KENYA MACROECONOMIC OUTLOOK IS NEGATIVE-REPORT

During the first half of the year the economy contracted by 0.4% due to the 5.7% contraction in Q2’2020 down from a growth of 5.3% recorded in a similar period in 2019.

The contraction was largely driven by the 83.3% decline in the accommodation and food sector following the closure of most facilities and also the reduction in tourist arrivals into the country.

Some of the other sectors like agriculture helped cushion the economy from further decline.  This is the first contraction since the third quarter of 2001 when the country recorded a 2.5% contraction.

Considering the recent easing of some of the restrictions and reopening of some of the sectors we expect the economy to slightly rebound and this is already reflected by the improvement in PMI where we’ve seen readings as high as 59.1 in October 2020, pointing to an improvement in the Kenya private sector outlook. 

The IMF October Report: A long and difficult ascent also expects the Kenyan Economy to grow by 1.0% an improvement from the June projections of a (1.0%) growth but the economy should recover to grow at 4.7% in 2021. Notably, H1’2020 average GDP growth now stands at 1.0%. For more information, see our Q2’2020 GDP Note.

ASSET CLASSES REVIEW

FIXED INCOME REVIEW: During the year 2020, T-bills auction recorded an oversubscription with the average subscription rate coming in at 130.3% compared to an average of 118.7% in 2019. The yields on the 91-day, 182-day and 364-day T-bills declined to 6.9%, 7.4% and 8.3% in 2020 from 7.2%, 8.2% and 9.8% at the end of 2019, respectively.

This is mainly attributed to the Central Bank of Kenya’s (CBK’s) efforts to keep rates low by rejecting expensive bids in the auction market as well as increased demand as Banks shied away from lending to the public due to the increased credit risk. Primary T-bond auctions in 2020 were oversubscribed with the subscription rate averaging 130.6%, which was higher than 109.7% average subscription rate in 2019. The market maintained a bias towards the medium-term bonds mainly driven by the perception that risks may not be adequately priced on the longer end of the yield curve.

Rates in the fixed income market have remained relatively stable due to the high liquidity in the money markets, coupled with the discipline by the Central Bank as they reject expensive bids. The government is 11.1% ahead of its prorated borrowing target of Kshs 243.1 bn having borrowed Kshs 270.1 bn.

In our view, due to the current subdued economic performance brought about by the effects of the COVID-19 pandemic, the government will record a shortfall in revenue collection with the target having been set at Kshs 1.9 tn for FY’2020/2021 thus leading to a larger budget deficit than the projected 7.5% of GDP, ultimately creating uncertainty in the interest rate environment as additional borrowing from the domestic market may be required to plug the deficit. Owing to this uncertain environment, our view is that investors should be biased towards short-term to medium-term fixed income securities to reduce duration risk.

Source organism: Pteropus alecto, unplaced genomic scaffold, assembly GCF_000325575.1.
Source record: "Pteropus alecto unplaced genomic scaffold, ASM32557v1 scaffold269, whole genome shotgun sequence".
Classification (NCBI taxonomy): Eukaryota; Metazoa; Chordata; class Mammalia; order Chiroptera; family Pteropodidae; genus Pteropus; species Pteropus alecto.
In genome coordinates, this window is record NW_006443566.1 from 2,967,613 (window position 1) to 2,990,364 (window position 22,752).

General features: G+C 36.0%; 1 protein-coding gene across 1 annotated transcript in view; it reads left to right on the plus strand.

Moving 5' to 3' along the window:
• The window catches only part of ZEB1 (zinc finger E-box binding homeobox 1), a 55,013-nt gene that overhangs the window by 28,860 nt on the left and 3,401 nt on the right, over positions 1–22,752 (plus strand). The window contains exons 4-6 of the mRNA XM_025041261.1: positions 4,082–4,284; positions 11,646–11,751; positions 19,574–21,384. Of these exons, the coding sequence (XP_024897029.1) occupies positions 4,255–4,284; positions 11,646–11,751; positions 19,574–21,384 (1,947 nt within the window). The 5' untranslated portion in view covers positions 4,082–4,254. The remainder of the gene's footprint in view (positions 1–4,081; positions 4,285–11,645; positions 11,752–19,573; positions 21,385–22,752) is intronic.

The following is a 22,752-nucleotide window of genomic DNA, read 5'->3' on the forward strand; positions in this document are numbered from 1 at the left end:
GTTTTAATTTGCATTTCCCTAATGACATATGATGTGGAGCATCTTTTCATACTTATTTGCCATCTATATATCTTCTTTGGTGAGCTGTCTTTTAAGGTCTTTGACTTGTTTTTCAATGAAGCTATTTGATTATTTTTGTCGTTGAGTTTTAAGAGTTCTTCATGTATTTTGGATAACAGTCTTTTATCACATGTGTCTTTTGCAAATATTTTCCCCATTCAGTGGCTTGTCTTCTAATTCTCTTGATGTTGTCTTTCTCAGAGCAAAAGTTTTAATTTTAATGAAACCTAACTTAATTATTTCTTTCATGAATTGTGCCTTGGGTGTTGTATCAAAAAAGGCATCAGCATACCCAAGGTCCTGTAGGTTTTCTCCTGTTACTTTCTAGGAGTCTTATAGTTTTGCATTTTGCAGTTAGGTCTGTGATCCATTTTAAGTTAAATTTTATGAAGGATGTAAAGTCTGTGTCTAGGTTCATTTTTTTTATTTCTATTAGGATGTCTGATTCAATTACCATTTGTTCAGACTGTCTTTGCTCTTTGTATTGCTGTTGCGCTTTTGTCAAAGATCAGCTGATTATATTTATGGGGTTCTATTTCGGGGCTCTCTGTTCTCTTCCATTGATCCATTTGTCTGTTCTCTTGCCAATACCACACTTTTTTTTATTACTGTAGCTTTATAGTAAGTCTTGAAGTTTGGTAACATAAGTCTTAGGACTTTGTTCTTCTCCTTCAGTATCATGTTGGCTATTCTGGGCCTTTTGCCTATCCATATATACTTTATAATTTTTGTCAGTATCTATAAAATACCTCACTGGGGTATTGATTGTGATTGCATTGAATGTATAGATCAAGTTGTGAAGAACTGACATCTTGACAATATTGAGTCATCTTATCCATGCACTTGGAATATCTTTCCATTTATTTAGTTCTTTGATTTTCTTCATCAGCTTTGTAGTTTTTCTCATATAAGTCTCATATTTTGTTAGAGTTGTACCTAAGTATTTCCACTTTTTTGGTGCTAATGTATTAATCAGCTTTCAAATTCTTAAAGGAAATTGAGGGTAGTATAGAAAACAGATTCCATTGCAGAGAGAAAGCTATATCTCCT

EQUITIES REVIEW: During the year, the Kenyan equities market was on a downward trajectory, with NASI, NSE 25, and NSE 20 declining by 8.6%, 16.7%, and 29.6%, respectively. Large-cap decliners during the year included Bamburi, Equity Group, Diamond Trust Bank, KCB Group, and Standard Chartered which declined by 52.7%, 31.7%, 31.2%, 29.4%, and 28.8%, respectively. Key to note, Safaricom recorded gains of 8.7% YTD as they benefited from the working from home environment and increased digitization trends. Safaricom continues to be a key part of Kenyan equities portfolios, accounting for 59.6% of Nairobi Stock Exchange (NSE’s) market capitalization and has dominated on both the market turnover and in determining the direction of the market given its weight and liquidity in the Nairobi Securities Exchange.

“We are “Neutral” on the Equities markets in the short term but “Bullish” in the medium to long term. We expect the recent discovery of a new strain of COVID-19 coupled with the introduction of strict lockdown measures in major economies to continue dampening the economic outlook. However, we believe there exist pockets of value in the market, with a bias on financial services stocks given the resilience exhibited in the sector. The sector is currently trading at historically cheaper valuations and as such, presents attractive opportunities for investors.” said Ann Wacera, Investment Analyst at Cytonn.

For more details see the report.

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